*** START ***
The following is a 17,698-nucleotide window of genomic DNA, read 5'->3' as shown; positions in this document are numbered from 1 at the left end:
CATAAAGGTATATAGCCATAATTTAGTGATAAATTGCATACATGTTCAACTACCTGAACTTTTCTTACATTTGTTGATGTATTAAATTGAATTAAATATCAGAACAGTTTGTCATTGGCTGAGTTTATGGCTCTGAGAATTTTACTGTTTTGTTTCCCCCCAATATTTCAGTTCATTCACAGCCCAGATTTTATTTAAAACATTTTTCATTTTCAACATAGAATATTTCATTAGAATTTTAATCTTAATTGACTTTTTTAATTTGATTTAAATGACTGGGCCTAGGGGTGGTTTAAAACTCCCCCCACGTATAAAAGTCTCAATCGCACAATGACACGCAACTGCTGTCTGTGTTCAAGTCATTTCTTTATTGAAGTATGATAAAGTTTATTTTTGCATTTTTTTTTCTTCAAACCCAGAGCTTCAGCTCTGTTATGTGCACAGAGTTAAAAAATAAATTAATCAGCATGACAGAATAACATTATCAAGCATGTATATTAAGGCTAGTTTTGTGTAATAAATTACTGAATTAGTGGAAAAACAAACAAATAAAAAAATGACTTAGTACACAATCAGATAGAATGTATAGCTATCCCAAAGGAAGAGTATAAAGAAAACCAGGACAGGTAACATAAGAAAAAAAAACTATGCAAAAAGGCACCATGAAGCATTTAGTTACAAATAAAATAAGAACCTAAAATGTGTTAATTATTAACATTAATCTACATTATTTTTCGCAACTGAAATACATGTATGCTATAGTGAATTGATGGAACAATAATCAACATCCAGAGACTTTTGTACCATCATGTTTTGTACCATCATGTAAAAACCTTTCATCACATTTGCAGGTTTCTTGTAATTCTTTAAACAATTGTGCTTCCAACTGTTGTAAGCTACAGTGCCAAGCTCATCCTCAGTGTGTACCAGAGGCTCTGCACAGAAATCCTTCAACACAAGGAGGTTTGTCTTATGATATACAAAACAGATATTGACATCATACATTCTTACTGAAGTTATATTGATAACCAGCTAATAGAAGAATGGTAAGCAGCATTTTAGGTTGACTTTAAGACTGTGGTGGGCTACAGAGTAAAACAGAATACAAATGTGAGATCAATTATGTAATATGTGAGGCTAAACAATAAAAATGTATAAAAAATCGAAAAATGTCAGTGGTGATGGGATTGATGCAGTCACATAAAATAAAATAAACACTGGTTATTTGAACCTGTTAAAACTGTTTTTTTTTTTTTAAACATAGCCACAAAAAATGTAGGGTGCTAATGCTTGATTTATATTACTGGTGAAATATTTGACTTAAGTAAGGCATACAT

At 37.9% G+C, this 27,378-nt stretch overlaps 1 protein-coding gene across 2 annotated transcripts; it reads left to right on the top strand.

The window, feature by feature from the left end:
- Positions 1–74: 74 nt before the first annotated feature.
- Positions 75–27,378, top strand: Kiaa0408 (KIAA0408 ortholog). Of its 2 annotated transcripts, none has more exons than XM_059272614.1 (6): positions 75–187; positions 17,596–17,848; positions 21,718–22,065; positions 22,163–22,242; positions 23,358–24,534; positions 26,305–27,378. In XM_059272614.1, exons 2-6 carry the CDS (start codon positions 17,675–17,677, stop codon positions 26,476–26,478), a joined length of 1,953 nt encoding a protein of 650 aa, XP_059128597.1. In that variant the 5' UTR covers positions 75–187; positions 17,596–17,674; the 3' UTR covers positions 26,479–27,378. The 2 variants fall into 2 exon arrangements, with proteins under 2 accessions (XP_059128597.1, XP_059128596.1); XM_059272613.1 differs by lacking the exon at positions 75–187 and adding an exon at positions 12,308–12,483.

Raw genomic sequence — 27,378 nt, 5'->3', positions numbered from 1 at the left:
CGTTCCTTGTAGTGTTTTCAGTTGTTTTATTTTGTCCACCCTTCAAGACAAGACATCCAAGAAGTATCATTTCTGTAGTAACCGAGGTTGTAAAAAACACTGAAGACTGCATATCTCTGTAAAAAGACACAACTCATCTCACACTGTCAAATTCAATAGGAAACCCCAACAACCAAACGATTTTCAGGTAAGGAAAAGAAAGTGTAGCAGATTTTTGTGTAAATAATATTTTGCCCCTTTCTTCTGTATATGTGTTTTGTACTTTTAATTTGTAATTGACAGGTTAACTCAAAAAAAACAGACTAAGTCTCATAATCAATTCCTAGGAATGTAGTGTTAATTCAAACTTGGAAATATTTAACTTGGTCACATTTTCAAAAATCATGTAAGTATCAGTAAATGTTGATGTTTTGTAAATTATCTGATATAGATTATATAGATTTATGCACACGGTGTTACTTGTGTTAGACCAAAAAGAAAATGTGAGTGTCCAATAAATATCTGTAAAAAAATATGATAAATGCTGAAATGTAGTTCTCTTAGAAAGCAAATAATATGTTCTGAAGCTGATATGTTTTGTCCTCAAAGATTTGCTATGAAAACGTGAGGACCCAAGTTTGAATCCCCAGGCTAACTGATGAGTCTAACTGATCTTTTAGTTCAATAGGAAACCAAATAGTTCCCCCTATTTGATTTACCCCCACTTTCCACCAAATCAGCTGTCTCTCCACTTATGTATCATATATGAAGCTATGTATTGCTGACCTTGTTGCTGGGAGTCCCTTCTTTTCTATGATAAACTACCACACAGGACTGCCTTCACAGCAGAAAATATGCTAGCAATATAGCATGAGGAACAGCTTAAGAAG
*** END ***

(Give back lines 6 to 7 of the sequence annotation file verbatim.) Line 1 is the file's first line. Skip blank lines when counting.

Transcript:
- Positions 75–27,378, top strand: Kiaa0408 (KIAA0408 ortholog). Of its 2 annotated transcripts, none has more exons than XM_059272614.1 (6): positions 75–187; positions 17,596–17,848; positions 21,718–22,065; positions 22,163–22,242; positions 23,358–24,534; positions 26,305–27,378. In XM_059272614.1, exons 2-6 carry the CDS (start codon positions 17,675–17,677, stop codon positions 26,476–26,478), a joined length of 1,953 nt encoding a protein of 650 aa, XP_059128597.1. In that variant the 5' UTR covers positions 75–187; positions 17,596–17,674; the 3' UTR covers positions 26,479–27,378. The 2 variants fall into 2 exon arrangements, with proteins under 2 accessions (XP_059128597.1, XP_059128596.1); XM_059272613.1 differs by lacking the exon at positions 75–187 and adding an exon at positions 12,308–12,483.

Raw genomic sequence — 27,378 nt, 5'->3', positions numbered from 1 at the left: